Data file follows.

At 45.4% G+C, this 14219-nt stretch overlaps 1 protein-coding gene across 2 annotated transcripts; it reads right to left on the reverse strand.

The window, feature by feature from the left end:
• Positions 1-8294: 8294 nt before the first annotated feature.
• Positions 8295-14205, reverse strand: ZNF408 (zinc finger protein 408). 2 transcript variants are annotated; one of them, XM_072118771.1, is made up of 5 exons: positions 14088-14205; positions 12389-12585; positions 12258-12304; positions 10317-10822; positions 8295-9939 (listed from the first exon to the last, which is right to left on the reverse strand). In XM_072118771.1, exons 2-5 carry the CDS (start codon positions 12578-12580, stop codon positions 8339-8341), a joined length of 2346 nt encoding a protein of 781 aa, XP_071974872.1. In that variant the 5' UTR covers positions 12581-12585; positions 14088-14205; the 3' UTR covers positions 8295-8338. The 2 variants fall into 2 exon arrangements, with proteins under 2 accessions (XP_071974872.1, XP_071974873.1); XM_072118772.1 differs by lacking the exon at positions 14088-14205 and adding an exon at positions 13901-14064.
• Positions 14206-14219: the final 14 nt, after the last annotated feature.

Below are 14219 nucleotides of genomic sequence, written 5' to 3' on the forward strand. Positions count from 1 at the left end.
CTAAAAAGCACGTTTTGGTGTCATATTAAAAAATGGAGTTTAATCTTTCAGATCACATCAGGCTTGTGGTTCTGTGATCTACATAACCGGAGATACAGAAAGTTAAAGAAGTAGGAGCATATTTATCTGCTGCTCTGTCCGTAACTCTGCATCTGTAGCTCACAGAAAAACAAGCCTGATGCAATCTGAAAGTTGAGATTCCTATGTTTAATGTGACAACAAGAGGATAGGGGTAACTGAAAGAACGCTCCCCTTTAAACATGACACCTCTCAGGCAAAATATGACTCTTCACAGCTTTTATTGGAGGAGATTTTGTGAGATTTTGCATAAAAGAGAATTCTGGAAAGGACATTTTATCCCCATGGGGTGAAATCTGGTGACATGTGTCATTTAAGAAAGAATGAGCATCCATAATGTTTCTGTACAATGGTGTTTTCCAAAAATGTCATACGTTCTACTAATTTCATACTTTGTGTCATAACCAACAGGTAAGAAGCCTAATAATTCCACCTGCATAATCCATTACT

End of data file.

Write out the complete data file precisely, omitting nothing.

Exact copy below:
At 45.4% G+C, this 14219-nt stretch overlaps 1 protein-coding gene across 2 annotated transcripts; it reads right to left on the reverse strand.

The window, feature by feature from the left end:
• Positions 1-8294: 8294 nt before the first annotated feature.
• Positions 8295-14205, reverse strand: ZNF408 (zinc finger protein 408). 2 transcript variants are annotated; one of them, XM_072118771.1, is made up of 5 exons: positions 14088-14205; positions 12389-12585; positions 12258-12304; positions 10317-10822; positions 8295-9939 (listed from the first exon to the last, which is right to left on the reverse strand). In XM_072118771.1, exons 2-5 carry the CDS (start codon positions 12578-12580, stop codon positions 8339-8341), a joined length of 2346 nt encoding a protein of 781 aa, XP_071974872.1. In that variant the 5' UTR covers positions 12581-12585; positions 14088-14205; the 3' UTR covers positions 8295-8338. The 2 variants fall into 2 exon arrangements, with proteins under 2 accessions (XP_071974872.1, XP_071974873.1); XM_072118772.1 differs by lacking the exon at positions 14088-14205 and adding an exon at positions 13901-14064.
• Positions 14206-14219: the final 14 nt, after the last annotated feature.

Below are 14219 nucleotides of genomic sequence, written 5' to 3' on the forward strand. Positions count from 1 at the left end.
CTAAAAAGCACGTTTTGGTGTCATATTAAAAAATGGAGTTTAATCTTTCAGATCACATCAGGCTTGTGGTTCTGTGATCTACATAACCGGAGATACAGAAAGTTAAAGAAGTAGGAGCATATTTATCTGCTGCTCTGTCCGTAACTCTGCATCTGTAGCTCACAGAAAAACAAGCCTGATGCAATCTGAAAGTTGAGATTCCTATGTTTAATGTGACAACAAGAGGATAGGGGTAACTGAAAGAACGCTCCCCTTTAAACATGACACCTCTCAGGCAAAATATGACTCTTCACAGCTTTTATTGGAGGAGATTTTGTGAGATTTTGCATAAAAGAGAATTCTGGAAAGGACATTTTATCCCCATGGGGTGAAATCTGGTGACATGTGTCATTTAAGAAAGAATGAGCATCCATAATGTTTCTGTACAATGGTGTTTTCCAAAAATGTCATACGTTCTACTAATTTCATACTTTGTGTCATAACCAACAGGTAAGAAGCCTAATAATTCCACCTGCATAATCCATTACT